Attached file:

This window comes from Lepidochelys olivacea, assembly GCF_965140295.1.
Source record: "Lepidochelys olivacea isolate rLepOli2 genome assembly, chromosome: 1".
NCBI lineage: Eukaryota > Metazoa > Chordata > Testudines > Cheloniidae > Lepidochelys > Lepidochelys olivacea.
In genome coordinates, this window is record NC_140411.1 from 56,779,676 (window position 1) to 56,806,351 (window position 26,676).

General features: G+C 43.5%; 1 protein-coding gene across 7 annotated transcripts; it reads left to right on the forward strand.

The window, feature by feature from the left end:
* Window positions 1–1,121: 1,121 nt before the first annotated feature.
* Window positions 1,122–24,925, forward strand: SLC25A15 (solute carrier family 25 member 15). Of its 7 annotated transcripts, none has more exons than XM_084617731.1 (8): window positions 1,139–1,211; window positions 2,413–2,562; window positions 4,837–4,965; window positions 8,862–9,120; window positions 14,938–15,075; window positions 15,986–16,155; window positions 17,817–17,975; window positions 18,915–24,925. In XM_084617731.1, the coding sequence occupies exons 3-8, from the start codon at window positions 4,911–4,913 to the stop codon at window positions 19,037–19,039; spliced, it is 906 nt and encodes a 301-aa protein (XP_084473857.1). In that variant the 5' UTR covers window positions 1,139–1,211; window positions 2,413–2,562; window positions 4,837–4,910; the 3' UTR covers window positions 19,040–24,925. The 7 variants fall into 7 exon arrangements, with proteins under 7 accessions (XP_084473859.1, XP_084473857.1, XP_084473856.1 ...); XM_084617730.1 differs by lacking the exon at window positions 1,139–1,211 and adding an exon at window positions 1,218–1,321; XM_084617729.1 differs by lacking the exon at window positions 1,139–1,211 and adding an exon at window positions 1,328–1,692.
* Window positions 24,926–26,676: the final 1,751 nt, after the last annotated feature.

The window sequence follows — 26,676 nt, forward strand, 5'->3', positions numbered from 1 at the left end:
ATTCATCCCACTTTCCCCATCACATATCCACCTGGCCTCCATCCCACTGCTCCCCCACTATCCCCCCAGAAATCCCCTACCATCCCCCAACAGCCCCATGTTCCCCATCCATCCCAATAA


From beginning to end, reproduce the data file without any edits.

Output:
This window comes from Lepidochelys olivacea, assembly GCF_965140295.1.
Source record: "Lepidochelys olivacea isolate rLepOli2 genome assembly, chromosome: 1".
NCBI lineage: Eukaryota > Metazoa > Chordata > Testudines > Cheloniidae > Lepidochelys > Lepidochelys olivacea.
In genome coordinates, this window is record NC_140411.1 from 56,779,676 (window position 1) to 56,806,351 (window position 26,676).

General features: G+C 43.5%; 1 protein-coding gene across 7 annotated transcripts; it reads left to right on the forward strand.

The window, feature by feature from the left end:
* Window positions 1–1,121: 1,121 nt before the first annotated feature.
* Window positions 1,122–24,925, forward strand: SLC25A15 (solute carrier family 25 member 15). Of its 7 annotated transcripts, none has more exons than XM_084617731.1 (8): window positions 1,139–1,211; window positions 2,413–2,562; window positions 4,837–4,965; window positions 8,862–9,120; window positions 14,938–15,075; window positions 15,986–16,155; window positions 17,817–17,975; window positions 18,915–24,925. In XM_084617731.1, the coding sequence occupies exons 3-8, from the start codon at window positions 4,911–4,913 to the stop codon at window positions 19,037–19,039; spliced, it is 906 nt and encodes a 301-aa protein (XP_084473857.1). In that variant the 5' UTR covers window positions 1,139–1,211; window positions 2,413–2,562; window positions 4,837–4,910; the 3' UTR covers window positions 19,040–24,925. The 7 variants fall into 7 exon arrangements, with proteins under 7 accessions (XP_084473859.1, XP_084473857.1, XP_084473856.1 ...); XM_084617730.1 differs by lacking the exon at window positions 1,139–1,211 and adding an exon at window positions 1,218–1,321; XM_084617729.1 differs by lacking the exon at window positions 1,139–1,211 and adding an exon at window positions 1,328–1,692.
* Window positions 24,926–26,676: the final 1,751 nt, after the last annotated feature.

The window sequence follows — 26,676 nt, forward strand, 5'->3', positions numbered from 1 at the left end:
ATTCATCCCACTTTCCCCATCACATATCCACCTGGCCTCCATCCCACTGCTCCCCCACTATCCCCCCAGAAATCCCCTACCATCCCCCAACAGCCCCATGTTCCCCATCCATCCCAATAA